“The old world is dying and the new world struggles to be born. Now is the time of monsters.” These words, once penned down by Antonio Gramsci in one of Mussolini's fascist prison cells, have an eerie resonance today. A cursory glance at the news should make it more than clear that we, too, live in a time of monsters.
With the rise of the neo-Nazi Golden Dawn party in Greece, Israel's atrocities in Gaza, the unspeakable brutalities and lightening advances of ISIS, revelations of the NSA's dystopian mass surveillance apparatus, the dramatic militarization of racist police in the United States, and the dangerous geopolitical games now being played out between Russia and the West in the Ukraine, it increasingly begins to look like we are witnessing the early stirrings of a global civil war – a permanent state of emergency in which the value of human life is discounted to zero and the space for emancipatory and democratic politics seems to shrink by the day.
How are we to conceptualize and actualize the radical potential of progressive social movements – let alone the possibility of revolutionary social change – at a time when everything around us seems to regress to a brutal despotism and outright barbarism? If we do find ourselves on the threshold of some kind of dystopian global conflict, how are we, as activists and concerned citizens, to respond to the immense challenges we now face?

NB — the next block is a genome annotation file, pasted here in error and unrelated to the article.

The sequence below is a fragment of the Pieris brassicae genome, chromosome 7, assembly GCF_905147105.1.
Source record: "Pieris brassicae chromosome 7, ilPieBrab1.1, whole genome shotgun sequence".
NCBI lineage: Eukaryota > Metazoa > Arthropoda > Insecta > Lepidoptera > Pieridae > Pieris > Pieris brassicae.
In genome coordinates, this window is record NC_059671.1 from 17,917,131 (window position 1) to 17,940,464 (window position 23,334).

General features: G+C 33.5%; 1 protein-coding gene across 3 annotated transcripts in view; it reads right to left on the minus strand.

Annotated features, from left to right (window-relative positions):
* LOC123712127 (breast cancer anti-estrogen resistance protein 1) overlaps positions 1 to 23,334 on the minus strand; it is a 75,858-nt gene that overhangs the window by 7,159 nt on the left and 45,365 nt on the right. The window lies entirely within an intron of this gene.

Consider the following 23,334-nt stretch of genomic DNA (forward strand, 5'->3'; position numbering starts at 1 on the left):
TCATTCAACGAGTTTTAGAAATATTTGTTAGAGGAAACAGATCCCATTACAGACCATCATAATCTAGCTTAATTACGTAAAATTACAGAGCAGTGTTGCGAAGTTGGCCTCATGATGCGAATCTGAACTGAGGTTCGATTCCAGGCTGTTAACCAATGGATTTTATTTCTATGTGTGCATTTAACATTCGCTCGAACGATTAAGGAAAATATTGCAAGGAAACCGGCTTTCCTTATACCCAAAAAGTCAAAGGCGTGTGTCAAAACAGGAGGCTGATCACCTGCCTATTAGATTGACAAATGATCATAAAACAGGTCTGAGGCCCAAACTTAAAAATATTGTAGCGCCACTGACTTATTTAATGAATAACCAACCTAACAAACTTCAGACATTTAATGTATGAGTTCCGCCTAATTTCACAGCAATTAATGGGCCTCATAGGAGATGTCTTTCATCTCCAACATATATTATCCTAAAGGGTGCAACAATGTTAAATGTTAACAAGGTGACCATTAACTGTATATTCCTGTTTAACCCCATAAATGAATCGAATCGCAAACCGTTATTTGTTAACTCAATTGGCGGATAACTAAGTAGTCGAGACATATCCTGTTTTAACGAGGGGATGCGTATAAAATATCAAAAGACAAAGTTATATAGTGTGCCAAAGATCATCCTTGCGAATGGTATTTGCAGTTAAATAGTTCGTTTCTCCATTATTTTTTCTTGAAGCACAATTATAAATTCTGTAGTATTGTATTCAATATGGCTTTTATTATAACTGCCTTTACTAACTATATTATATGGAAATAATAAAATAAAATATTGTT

The first thing to note is that the monsters, however terrifyingly real and morally reprehensible they are, are ultimately symptoms of a deeper and more fundamental crisis. “This crisis,” Gramsci wrote many years ago, “consists precisely in the fact that the old is dying and the new cannot be born; in this interregnum a great variety of morbid symptoms appear.” While radical movements need to confront these morbid symptoms head on, they must not – and cannot – compromise on the root causes: the struggle against the dying world of capital and the simultaneous creation of a new world based on democracy and the common must remain at center stage throughout the coming conflict.
Today, the old world is dying because neoliberalism's financialized regime of accumulation and the representative institutions of liberal democracy are having serious trouble reproducing themselves. With capital increasingly dependent on violent state intervention, neo-imperial misadventures, and outright strategies of dispossession in order to sustain a constant flow of accumulation, the democratic pretensions of the political establishment are starting to look more tenuous every day. Existing political institutions have long since ceased to represent anyone but the wealthy – and the world's newly poor, precarious and indebted citizens are rapidly becoming aware of this fact.